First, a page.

As you can see from Thomas, several bills and regulations that propose to tax the AIG (or other) bonuses are working their way through Congress. Just put HR 1527, HR 1586, or HR 1598 in the search box to check out the progress of the bills. HR 1586 is the Rangel bill that passed the House today 328 - 93 as reported in a story in the NYTimes

But, if such a bill were enacted, would it be an ex post facto law? Such a law is prohibited by the United States Constitution - see Article I, Section 9, paragraph 3 which provides that - "No bill of attainder or ex post facto law shall be passed." What is an ex post facto law anyway? Can a law be retrospective without being ex post facto?

By way of a partial answer, take a look at Statler v. U.S. Savings & Trust Co. of Conemaugh, 192 A. 250 (Penn. 1937). A statute can be retrospective in nature and not be an ex post facto law where the statute in question does not impose a criminal penalty.

The court in Quinteros v. Hernandez, 419 F. Supp. 2d 1209 (C.D. Calif. 2006) may have summed up the overall state of the law best -
"Article I of the United States Constitution provides that neither Congress nor any state shall pass an ex post facto law. U.S. Const. Art. I, § 9, cl. 3; Art. I, § 10, cl. 1. “Although the Latin phrase ‘ex post facto’ literally encompasses any law passed ‘after the fact,’ it has long been recognized ... that the constitutional prohibition on ex post facto laws applies only to penal statutes which disadvantage the offender affected by them.” Collins v. Youngblood, 497 U.S. 37, 41, 110 S.Ct. 2715, 2718, 111 L.Ed.2d 30 (1990). The ex post facto clause is “aimed at laws that ‘retroactively alter the definition of crimes or increase the punishment for criminal acts.’ ” California Dep't of Corr. v. Morales, 514 U.S. 499, 504, 115 S.Ct. 1597, 1601, 131 L.Ed.2d 588 (1995) (citations omitted). Thus, an ex post facto law “punishes as a crime an act previously committed, which was innocent when done[,] which makes more burdensome the punishment for a crime, after its commission, or which deprives one charged with crime of any defense available according to law at the time when the act was committed....” Collins, 497 U.S. at 42, 110 S.Ct. at 2719 (quoting Beazell v. Ohio, 269 U.S. 167, 169-70, 46 S.Ct. 68, 68-69, 70 L.Ed. 216 (1925)); Stogner v. California, 539 U.S. 607, 612, 123 S.Ct. 2446, 2450, 156 L.Ed.2d 544 (2003).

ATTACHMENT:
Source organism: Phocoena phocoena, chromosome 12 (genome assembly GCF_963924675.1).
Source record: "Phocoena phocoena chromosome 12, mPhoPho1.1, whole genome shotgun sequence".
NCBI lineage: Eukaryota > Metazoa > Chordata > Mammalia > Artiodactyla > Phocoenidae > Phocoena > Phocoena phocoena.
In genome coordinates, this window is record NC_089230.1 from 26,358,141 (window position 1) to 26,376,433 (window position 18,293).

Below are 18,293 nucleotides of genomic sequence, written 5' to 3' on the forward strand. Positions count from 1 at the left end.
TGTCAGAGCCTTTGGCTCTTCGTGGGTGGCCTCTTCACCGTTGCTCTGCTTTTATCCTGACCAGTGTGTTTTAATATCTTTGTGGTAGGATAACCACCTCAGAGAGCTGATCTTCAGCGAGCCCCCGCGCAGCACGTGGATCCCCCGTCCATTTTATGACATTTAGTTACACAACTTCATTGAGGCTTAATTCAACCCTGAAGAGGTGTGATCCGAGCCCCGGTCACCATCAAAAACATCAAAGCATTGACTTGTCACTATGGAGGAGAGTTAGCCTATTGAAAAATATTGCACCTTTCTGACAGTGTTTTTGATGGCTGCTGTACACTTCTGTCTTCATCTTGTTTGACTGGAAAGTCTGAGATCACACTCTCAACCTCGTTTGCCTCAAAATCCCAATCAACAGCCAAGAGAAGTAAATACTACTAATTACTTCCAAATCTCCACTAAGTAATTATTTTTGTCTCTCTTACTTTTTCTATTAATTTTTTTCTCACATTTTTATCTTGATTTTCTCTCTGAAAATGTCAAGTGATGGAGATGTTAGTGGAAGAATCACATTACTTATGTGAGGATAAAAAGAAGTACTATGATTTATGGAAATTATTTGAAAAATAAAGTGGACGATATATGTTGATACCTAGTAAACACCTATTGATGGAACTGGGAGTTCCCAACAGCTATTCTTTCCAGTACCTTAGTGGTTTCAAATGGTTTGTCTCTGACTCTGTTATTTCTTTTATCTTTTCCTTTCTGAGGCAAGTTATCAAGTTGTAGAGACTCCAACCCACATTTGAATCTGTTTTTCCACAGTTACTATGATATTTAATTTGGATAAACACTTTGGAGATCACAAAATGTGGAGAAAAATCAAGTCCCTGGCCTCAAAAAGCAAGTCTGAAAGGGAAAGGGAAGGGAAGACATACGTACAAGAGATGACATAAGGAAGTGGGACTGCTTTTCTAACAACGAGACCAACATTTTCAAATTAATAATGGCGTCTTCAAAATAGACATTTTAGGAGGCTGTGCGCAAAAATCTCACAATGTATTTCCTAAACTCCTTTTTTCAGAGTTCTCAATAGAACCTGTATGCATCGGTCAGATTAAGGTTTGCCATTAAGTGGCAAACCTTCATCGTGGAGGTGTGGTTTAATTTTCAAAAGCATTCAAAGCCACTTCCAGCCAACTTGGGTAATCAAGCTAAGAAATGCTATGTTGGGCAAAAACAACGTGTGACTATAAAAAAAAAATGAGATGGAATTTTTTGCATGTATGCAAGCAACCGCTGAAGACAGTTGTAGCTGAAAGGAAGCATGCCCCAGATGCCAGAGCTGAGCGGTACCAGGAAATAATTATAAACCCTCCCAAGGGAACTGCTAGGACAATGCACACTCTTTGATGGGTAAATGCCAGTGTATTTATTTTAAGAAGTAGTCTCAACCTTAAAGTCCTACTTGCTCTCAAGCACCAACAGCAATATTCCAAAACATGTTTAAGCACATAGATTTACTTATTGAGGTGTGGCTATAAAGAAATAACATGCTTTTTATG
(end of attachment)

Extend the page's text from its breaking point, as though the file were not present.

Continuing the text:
Do the bills pending in Congress impose criminal liability? No, only a new tax liability. Thus, the ex post facto clause does not pertain.

Library Cats

Hmmm. Here's documentation of the proliferation of "library cats" around the US. So. Will there be an increase in the number of "law library cats?" Or, is that just too specialized?

Hat tip to Andrea Joseph (a cat person and librarian).

Wednesday, March 18, 2009

Legal Job Losses To Hit Mainstream Media?

Those of you who follow the blog Above the Law will know that many recent posts have covered the loss of jobs in the legal market. This is especially true of job uncertainty for recent graduates. See this post for an example. Until now it would be fair to say that these employment problems have not been the focus of nationwide attention. That may be changing. Consider this recent post on Planet Money, the NPR blog and podcast. Planet Money is only one step away from "real" NPR reportage. And we can all agree that NPR is mainstream.

Tuesday, March 17, 2009

What 1Ls Should Learn in Legal Research Class

Both the Law Librarian Blog and the Cleveland-Marshall Law Library Blog report on Nancy Johnson's new article that appears on SSRN. Johnson's article makes great reading for teachers and librarians because it confirms and validates much of what we already know. It's also a good read for 1Ls (and other law students) because it tells you just how much farther you need to go to start to become competent researchers.

Friday, March 13, 2009

Westlaw and Lexis Losing Money?

Well. Check out Richard Leiter's blog entry here. If stock price is any indication of profit he may be right...